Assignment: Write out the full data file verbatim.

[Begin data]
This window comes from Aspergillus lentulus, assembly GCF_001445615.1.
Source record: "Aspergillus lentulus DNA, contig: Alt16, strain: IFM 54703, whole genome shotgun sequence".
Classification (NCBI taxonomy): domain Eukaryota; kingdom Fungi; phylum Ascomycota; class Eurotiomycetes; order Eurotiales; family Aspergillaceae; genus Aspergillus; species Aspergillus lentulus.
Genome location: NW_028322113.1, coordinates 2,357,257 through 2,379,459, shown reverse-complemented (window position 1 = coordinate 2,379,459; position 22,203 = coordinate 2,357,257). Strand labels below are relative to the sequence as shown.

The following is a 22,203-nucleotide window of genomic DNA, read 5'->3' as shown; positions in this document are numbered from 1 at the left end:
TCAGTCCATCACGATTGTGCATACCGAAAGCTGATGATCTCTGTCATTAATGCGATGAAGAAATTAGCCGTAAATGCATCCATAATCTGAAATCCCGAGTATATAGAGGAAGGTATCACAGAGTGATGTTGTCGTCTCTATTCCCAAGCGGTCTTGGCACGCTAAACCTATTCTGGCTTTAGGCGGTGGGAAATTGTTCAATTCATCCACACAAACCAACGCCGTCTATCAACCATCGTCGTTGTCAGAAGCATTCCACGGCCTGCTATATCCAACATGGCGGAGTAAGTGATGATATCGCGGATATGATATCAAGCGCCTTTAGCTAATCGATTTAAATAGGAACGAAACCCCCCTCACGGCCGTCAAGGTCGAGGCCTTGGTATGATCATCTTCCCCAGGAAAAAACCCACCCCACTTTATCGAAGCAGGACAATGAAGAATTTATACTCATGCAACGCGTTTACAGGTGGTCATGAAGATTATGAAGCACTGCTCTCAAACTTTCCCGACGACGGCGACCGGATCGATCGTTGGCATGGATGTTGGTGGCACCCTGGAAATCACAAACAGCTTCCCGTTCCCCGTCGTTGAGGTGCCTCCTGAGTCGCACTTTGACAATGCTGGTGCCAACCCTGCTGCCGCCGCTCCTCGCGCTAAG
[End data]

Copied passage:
This window comes from Aspergillus lentulus, assembly GCF_001445615.1.
Source record: "Aspergillus lentulus DNA, contig: Alt16, strain: IFM 54703, whole genome shotgun sequence".
Classification (NCBI taxonomy): domain Eukaryota; kingdom Fungi; phylum Ascomycota; class Eurotiomycetes; order Eurotiales; family Aspergillaceae; genus Aspergillus; species Aspergillus lentulus.
Genome location: NW_028322113.1, coordinates 2,357,257 through 2,379,459, shown reverse-complemented (window position 1 = coordinate 2,379,459; position 22,203 = coordinate 2,357,257). Strand labels below are relative to the sequence as shown.

The following is a 22,203-nucleotide window of genomic DNA, read 5'->3' as shown; positions in this document are numbered from 1 at the left end:
TCAGTCCATCACGATTGTGCATACCGAAAGCTGATGATCTCTGTCATTAATGCGATGAAGAAATTAGCCGTAAATGCATCCATAATCTGAAATCCCGAGTATATAGAGGAAGGTATCACAGAGTGATGTTGTCGTCTCTATTCCCAAGCGGTCTTGGCACGCTAAACCTATTCTGGCTTTAGGCGGTGGGAAATTGTTCAATTCATCCACACAAACCAACGCCGTCTATCAACCATCGTCGTTGTCAGAAGCATTCCACGGCCTGCTATATCCAACATGGCGGAGTAAGTGATGATATCGCGGATATGATATCAAGCGCCTTTAGCTAATCGATTTAAATAGGAACGAAACCCCCCTCACGGCCGTCAAGGTCGAGGCCTTGGTATGATCATCTTCCCCAGGAAAAAACCCACCCCACTTTATCGAAGCAGGACAATGAAGAATTTATACTCATGCAACGCGTTTACAGGTGGTCATGAAGATTATGAAGCACTGCTCTCAAACTTTCCCGACGACGGCGACCGGATCGATCGTTGGCATGGATGTTGGTGGCACCCTGGAAATCACAAACAGCTTCCCGTTCCCCGTCGTTGAGGTGCCTCCTGAGTCGCACTTTGACAATGCTGGTGCCAACCCTGCTGCCGCCGCTCCTCGCGCTAAG